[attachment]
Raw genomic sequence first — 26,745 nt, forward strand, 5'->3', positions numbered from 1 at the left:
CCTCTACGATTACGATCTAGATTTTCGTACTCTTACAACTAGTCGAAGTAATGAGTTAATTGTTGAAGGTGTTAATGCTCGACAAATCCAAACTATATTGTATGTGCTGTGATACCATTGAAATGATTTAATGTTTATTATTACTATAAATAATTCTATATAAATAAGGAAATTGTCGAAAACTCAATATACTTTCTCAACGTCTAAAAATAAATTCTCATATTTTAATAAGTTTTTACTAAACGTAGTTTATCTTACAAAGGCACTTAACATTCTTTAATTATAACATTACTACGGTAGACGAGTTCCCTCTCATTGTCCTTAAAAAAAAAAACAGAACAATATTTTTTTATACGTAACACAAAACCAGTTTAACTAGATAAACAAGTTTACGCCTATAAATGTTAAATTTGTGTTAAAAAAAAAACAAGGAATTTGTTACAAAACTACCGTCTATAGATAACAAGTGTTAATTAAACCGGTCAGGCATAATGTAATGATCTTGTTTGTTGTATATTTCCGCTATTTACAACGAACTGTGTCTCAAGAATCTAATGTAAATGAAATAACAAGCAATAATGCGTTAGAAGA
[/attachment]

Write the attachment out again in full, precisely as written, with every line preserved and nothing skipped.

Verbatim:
Raw genomic sequence first — 26,745 nt, forward strand, 5'->3', positions numbered from 1 at the left:
CCTCTACGATTACGATCTAGATTTTCGTACTCTTACAACTAGTCGAAGTAATGAGTTAATTGTTGAAGGTGTTAATGCTCGACAAATCCAAACTATATTGTATGTGCTGTGATACCATTGAAATGATTTAATGTTTATTATTACTATAAATAATTCTATATAAATAAGGAAATTGTCGAAAACTCAATATACTTTCTCAACGTCTAAAAATAAATTCTCATATTTTAATAAGTTTTTACTAAACGTAGTTTATCTTACAAAGGCACTTAACATTCTTTAATTATAACATTACTACGGTAGACGAGTTCCCTCTCATTGTCCTTAAAAAAAAAAACAGAACAATATTTTTTTATACGTAACACAAAACCAGTTTAACTAGATAAACAAGTTTACGCCTATAAATGTTAAATTTGTGTTAAAAAAAAAACAAGGAATTTGTTACAAAACTACCGTCTATAGATAACAAGTGTTAATTAAACCGGTCAGGCATAATGTAATGATCTTGTTTGTTGTATATTTCCGCTATTTACAACGAACTGTGTCTCAAGAATCTAATGTAAATGAAATAACAAGCAATAATGCGTTAGAAGA